[Note: This essay submitted by Karen, a classroom teacher, in response to my post (on March 17th) about using Caddie Woodlawn to teach about stereotypes.]
My students and I have done critical analysis much like this, years ago with Sign of the Beaver, and more recently with a history textbook's chapter on the Civil War. I was working with 8th graders in a Title I pull-out language arts and social studies class when we analyzed Sign of the Beaver. The history text analysis was done with my fifth/sixth grade class last year. We also think critically about historical events, looking at them from the perspectives of ordinary people affected by the decisions of those in power.
The one piece that I found essential to have in place before analysis of Sign of the Beaver was a thorough grounding in culturally authentic literature. Living and teaching in southern Vermont, most of my students are white. Before my students can think critically about stereotypes in literature, they need to see literature that's positive and authentic. That's equally true for the very few students who have strong Native ties or are black or Asian as for the white students.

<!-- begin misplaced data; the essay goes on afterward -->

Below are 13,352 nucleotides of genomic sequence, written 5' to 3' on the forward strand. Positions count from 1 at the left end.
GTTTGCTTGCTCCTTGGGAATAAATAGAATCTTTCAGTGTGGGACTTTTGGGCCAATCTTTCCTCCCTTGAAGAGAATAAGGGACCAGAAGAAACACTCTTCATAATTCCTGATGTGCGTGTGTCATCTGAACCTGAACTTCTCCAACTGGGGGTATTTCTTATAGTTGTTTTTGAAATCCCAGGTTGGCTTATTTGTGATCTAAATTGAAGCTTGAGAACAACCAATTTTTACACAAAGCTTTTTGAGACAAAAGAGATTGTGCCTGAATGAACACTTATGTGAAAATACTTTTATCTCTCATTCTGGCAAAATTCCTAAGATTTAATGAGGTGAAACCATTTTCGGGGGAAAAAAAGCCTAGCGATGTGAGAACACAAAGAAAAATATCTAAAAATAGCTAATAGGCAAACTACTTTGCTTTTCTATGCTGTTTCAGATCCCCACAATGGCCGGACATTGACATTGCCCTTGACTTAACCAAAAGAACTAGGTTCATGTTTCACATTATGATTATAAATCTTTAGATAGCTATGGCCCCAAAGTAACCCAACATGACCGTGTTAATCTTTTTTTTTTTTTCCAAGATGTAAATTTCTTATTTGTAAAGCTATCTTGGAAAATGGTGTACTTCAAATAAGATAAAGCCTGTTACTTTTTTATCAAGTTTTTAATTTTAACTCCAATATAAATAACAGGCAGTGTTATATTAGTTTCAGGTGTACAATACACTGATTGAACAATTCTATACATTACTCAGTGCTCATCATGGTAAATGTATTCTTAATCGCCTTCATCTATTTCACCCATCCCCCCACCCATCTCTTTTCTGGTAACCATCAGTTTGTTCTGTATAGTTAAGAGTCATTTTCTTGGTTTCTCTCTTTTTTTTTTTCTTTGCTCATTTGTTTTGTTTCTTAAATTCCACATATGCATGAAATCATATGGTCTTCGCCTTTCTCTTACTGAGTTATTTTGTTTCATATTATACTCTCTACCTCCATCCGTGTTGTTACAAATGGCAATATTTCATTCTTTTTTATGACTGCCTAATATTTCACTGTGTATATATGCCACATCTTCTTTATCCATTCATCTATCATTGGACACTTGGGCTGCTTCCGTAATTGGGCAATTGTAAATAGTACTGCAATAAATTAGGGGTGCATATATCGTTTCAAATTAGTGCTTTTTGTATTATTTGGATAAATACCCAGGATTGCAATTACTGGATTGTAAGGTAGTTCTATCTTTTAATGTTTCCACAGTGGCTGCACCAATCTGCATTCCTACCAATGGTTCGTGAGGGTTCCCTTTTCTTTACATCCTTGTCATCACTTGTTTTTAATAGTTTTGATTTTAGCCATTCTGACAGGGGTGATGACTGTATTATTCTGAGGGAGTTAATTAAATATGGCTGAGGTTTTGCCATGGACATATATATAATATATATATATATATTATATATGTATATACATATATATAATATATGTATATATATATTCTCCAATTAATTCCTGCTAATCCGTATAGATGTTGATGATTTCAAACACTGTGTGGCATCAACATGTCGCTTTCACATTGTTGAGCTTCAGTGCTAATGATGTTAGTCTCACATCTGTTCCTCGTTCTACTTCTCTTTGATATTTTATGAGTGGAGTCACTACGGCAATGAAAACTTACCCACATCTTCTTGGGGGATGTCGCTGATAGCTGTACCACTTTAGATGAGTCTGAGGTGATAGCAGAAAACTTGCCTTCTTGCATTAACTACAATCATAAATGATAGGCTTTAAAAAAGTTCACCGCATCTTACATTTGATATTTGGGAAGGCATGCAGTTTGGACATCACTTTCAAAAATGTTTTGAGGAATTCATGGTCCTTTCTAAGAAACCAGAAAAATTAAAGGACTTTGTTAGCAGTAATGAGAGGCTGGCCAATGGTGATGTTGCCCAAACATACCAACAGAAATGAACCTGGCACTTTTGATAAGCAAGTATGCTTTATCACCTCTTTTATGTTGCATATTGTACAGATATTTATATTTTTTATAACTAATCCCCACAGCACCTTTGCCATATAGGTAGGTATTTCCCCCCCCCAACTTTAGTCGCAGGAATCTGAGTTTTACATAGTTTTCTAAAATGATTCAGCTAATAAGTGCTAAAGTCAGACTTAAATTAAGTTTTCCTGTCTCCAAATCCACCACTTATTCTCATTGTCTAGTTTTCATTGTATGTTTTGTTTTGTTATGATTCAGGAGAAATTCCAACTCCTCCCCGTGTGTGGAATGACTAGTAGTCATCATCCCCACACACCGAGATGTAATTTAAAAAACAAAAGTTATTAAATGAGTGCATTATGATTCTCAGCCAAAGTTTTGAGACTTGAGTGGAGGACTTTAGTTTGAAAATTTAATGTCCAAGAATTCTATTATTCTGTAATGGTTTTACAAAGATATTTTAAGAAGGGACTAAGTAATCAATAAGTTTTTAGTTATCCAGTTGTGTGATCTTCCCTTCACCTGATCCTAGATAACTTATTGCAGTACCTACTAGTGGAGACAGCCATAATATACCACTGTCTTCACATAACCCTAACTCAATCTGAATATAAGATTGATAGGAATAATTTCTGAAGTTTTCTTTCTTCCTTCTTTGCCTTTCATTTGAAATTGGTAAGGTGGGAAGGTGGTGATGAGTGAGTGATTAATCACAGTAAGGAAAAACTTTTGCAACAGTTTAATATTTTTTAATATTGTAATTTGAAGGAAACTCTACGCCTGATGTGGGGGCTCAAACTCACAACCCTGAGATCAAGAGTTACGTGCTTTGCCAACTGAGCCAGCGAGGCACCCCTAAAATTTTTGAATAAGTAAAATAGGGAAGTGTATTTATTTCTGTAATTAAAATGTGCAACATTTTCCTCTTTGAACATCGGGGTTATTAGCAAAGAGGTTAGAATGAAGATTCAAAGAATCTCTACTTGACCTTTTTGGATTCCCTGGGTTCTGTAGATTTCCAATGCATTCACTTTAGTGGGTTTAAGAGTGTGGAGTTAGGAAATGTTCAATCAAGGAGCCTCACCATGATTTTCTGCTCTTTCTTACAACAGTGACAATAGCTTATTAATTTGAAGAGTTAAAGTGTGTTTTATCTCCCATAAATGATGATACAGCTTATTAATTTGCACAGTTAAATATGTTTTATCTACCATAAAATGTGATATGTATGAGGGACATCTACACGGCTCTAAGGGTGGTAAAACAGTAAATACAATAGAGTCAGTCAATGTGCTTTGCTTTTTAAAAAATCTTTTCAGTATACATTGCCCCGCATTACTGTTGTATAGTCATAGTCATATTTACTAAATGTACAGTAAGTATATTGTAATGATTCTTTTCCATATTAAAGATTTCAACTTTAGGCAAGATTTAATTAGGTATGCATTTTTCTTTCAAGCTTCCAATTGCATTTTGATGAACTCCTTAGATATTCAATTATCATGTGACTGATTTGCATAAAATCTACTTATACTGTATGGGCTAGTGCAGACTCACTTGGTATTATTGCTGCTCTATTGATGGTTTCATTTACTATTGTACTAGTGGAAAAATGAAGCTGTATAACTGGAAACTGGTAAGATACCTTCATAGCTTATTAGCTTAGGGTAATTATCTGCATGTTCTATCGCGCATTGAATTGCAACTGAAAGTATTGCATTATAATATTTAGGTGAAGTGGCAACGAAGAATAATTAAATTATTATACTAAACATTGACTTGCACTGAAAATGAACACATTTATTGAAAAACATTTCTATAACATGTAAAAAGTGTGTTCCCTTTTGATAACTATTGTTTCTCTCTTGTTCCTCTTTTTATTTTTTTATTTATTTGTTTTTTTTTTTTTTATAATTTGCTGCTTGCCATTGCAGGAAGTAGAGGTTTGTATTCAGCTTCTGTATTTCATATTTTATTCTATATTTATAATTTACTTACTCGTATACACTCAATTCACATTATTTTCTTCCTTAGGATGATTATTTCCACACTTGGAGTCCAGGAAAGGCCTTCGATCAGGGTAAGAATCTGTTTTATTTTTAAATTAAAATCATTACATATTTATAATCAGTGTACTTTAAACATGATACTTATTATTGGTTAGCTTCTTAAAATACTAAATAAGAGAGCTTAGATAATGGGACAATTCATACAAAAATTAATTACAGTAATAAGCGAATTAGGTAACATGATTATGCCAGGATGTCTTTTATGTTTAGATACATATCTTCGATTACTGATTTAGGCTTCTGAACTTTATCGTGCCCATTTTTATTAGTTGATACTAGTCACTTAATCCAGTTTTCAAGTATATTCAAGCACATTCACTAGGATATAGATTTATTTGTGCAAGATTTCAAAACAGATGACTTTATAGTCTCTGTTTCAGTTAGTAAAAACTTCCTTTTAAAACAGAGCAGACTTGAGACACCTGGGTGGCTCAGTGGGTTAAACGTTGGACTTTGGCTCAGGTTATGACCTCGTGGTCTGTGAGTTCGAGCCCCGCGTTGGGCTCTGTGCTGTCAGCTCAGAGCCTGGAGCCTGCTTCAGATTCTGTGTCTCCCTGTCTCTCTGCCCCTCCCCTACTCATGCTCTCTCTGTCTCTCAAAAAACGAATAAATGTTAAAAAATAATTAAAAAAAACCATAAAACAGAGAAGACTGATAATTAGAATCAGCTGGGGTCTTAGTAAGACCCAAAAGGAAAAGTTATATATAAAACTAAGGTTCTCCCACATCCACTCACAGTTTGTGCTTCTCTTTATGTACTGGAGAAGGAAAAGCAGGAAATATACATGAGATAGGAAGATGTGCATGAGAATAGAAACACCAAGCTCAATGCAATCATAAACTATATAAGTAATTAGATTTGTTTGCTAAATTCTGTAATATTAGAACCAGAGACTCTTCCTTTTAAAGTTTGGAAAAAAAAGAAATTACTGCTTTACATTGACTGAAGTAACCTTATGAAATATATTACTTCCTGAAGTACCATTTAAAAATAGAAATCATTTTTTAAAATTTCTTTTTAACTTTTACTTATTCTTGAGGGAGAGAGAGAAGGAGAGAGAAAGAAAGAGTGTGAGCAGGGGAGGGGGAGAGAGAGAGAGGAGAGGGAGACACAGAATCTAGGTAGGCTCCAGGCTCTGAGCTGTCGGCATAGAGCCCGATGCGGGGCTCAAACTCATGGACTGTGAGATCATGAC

Having said that, I think the analysis of specific chapters and passages in Sign of the Beaver was also successful because, as you suggest, we didn't read it as a novel or as literature, we just read those passages, largely comparing the ways in which Attean's speech, his grandfather's speech and that of Matt are described. The students, given to me to teach because they'd been unengaged in the "regular ed" classrooms, were vocal and articulate in their responses to Speare's depiction of Attean's speech as grunts. I can still hear their voices, 18 years later, as they "talked back" to Speare.
I don't do this more often for a couple of reasons: -first, with only so much time, I do want to make sure my students get that authentic literature. I'm reading Hidden Roots right now to my class. -second, even in snippets, literature is so powerful and can be so powerfully painful. When most of the kids are white, the possibilities of pain for others are so much greater, as my own sons (we're a multiwhateverish background family, black, white, Mi'kmaq, and mystery genes) have let me know. Thinking critically about historical events and about texts somehow doesn't hurt as much as the literature can.